Conference calls have forever changed our business world. Long distance communication has become key to the success of many organizations. Remote. So Many Reasons to Meet In Nashville. Music City has been a hit with meeting planners and delegates for decades, but expanded offerings and worldwide. Why do we go out of our ways to avoid people? Do we think meeting new people is a waste of time? Or are we just lazy and think that meeting.
Everyone would expect a new church to begin by meeting in a home.
A group consisting of only ten or twenty people would not need a larger meeting place, and the costs involved in buying or renting any sort of building would be prohibitive. So when we were a new church, and when we said that we were meeting in homes, most of our friends in other churches understood.
But when they learned that it was our intention to continue meeting in homes no matter how large we got, curious eyebrows often began to raise. The idea of the house church does not easily fit into the paradigm of American evangelicalism.
For hundreds of years now, the idea of the church has been almost universally associated with a central meeting place—a church building.
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Even though the biblically informed Christian knows that the church is people, not a building, it remains almost impossible for some to escape the association between a particular local church and the building in which that church gathers.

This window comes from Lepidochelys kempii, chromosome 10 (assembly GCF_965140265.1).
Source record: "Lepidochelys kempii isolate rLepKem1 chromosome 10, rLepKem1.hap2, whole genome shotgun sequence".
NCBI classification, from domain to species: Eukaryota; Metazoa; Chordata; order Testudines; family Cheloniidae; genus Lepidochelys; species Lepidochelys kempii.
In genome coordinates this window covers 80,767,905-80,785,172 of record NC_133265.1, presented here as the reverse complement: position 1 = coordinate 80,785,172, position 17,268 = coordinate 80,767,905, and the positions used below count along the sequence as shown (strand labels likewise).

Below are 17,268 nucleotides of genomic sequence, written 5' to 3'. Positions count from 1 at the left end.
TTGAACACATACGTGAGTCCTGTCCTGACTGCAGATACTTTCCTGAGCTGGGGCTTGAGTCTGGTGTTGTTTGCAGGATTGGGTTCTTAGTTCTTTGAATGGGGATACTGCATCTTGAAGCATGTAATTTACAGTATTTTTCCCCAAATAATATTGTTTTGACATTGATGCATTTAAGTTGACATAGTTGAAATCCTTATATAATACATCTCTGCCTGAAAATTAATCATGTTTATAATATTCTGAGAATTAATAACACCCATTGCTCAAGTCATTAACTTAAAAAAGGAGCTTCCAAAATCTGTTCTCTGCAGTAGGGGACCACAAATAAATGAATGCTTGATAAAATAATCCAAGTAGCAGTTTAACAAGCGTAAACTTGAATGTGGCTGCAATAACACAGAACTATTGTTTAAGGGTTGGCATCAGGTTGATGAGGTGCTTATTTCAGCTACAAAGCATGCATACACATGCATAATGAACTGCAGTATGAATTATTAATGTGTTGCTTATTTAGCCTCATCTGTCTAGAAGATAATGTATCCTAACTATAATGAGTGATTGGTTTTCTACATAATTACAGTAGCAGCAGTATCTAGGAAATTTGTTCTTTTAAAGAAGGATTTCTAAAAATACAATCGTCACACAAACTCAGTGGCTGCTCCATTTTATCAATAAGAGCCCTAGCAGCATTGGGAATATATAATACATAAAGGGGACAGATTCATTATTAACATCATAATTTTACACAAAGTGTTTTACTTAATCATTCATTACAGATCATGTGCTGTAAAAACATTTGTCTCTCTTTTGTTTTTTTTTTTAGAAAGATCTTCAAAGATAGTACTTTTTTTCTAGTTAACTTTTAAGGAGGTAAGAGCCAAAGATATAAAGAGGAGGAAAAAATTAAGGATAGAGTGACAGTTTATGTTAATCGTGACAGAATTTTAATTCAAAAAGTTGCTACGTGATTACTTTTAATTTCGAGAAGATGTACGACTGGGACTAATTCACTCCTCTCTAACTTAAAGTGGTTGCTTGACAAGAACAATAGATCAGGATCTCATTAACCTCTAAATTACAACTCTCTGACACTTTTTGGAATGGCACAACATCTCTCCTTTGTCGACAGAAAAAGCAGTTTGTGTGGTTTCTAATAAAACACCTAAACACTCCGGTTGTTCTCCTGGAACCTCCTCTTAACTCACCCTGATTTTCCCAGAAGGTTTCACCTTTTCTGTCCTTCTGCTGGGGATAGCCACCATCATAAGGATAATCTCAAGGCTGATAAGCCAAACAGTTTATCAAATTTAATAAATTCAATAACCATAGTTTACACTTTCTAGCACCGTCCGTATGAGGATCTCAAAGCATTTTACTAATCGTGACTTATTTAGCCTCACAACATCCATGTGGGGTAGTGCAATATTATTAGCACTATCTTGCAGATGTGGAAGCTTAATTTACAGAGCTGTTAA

We understand that when a society has grown up with an idea—a tradition that has been passed down from generation to generation—a departure from that tradition can seem strange or even wrong. We do not fault those who question our practice, or those who are not convinced of its benefits, nor do we condemn the longstanding tradition of churches meeting in large central buildings.
Too many examples of excellence within that tradition, both historically and currently, could be brought forth in its defense. Our intent is simply to offer several reasons why we want to continue meeting in homes, and to demonstrate that our practice is valid and biblically sound.
The First Christians Met in Homes Both the New Testament and the annals of church history inform us that the earliest Christians felt no need to construct special buildings for their gatherings. No church building, as such, can be identified until at least the end of the second century, and the grand, ornate structures that marked the middle ages did not become the norm until the fourth century—the time of the Roman emperor Constantine.
The first Christians met wherever they could, the most popular setting clearly being private homes. Please take the time to read a few of the most obvious references to the use of homes in the New Testament: So continuing daily with one accord in the temple, and breaking bread from house to house, they ate their food with gladness and simplicity of heart.
In fact, we believe a convincing case can be made for the claim that every local church mentioned in the New Testament met in a home.
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In the Old Testament, the Israelites were first told to erect a moveable tabernacle Exodus But that entire system of worship, including the building that was its center, was utterly destroyed in 70 AD cf.